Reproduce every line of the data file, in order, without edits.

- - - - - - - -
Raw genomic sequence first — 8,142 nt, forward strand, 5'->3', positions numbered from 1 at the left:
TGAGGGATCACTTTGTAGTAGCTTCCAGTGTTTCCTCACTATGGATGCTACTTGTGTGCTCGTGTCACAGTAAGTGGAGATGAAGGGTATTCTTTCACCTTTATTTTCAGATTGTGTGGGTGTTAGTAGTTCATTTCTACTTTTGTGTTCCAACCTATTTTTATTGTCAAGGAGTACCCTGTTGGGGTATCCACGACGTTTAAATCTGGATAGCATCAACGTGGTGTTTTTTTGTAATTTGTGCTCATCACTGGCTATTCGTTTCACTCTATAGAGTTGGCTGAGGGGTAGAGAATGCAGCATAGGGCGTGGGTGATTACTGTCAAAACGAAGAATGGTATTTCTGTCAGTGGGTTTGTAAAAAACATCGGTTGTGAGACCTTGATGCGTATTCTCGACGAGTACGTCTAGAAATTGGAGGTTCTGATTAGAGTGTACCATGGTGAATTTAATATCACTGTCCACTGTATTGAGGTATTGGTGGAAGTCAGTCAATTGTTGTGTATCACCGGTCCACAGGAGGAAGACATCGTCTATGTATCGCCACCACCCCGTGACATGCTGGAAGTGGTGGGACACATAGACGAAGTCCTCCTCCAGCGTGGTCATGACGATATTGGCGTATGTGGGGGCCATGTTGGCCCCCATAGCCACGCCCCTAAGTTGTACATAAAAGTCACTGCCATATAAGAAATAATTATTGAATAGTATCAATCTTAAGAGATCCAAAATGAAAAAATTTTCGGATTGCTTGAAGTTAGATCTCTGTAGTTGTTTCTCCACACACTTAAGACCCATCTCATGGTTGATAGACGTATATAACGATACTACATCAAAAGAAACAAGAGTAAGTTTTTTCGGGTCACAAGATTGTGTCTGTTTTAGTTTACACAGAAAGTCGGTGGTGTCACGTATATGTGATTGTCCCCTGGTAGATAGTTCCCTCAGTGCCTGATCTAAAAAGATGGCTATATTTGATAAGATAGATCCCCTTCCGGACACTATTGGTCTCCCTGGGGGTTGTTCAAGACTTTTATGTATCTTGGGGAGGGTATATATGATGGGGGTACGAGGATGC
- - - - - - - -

Raw genomic sequence first — 8,142 nt, forward strand, 5'->3', positions numbered from 1 at the left:
TGAGGGATCACTTTGTAGTAGCTTCCAGTGTTTCCTCACTATGGATGCTACTTGTGTGCTCGTGTCACAGTAAGTGGAGATGAAGGGTATTCTTTCACCTTTATTTTCAGATTGTGTGGGTGTTAGTAGTTCATTTCTACTTTTGTGTTCCAACCTATTTTTATTGTCAAGGAGTACCCTGTTGGGGTATCCACGACGTTTAAATCTGGATAGCATCAACGTGGTGTTTTTTTGTAATTTGTGCTCATCACTGGCTATTCGTTTCACTCTATAGAGTTGGCTGAGGGGTAGAGAATGCAGCATAGGGCGTGGGTGATTACTGTCAAAACGAAGAATGGTATTTCTGTCAGTGGGTTTGTAAAAAACATCGGTTGTGAGACCTTGATGCGTATTCTCGACGAGTACGTCTAGAAATTGGAGGTTCTGATTAGAGTGTACCATGGTGAATTTAATATCACTGTCCACTGTATTGAGGTATTGGTGGAAGTCAGTCAATTGTTGTGTATCACCGGTCCACAGGAGGAAGACATCGTCTATGTATCGCCACCACCCCGTGACATGCTGGAAGTGGTGGGACACATAGACGAAGTCCTCCTCCAGCGTGGTCATGACGATATTGGCGTATGTGGGGGCCATGTTGGCCCCCATAGCCACGCCCCTAAGTTGTACATAAAAGTCACTGCCATATAAGAAATAATTATTGAATAGTATCAATCTTAAGAGATCCAAAATGAAAAAATTTTCGGATTGCTTGAAGTTAGATCTCTGTAGTTGTTTCTCCACACACTTAAGACCCATCTCATGGTTGATAGACGTATATAACGATACTACATCAAAAGAAACAAGAGTAAGTTTTTTCGGGTCACAAGATTGTGTCTGTTTTAGTTTACACAGAAAGTCGGTGGTGTCACGTATATGTGATTGTCCCCTGGTAGATAGTTCCCTCAGTGCCTGATCTAAAAAGATGGCTATATTTGATAAGATAGATCCCCTTCCGGACACTATTGGTCTCCCTGGGGGTTGTTCAAGACTTTTATGTATCTTGGGGAGGGTATATATGATGGGGGTACGAGGATGC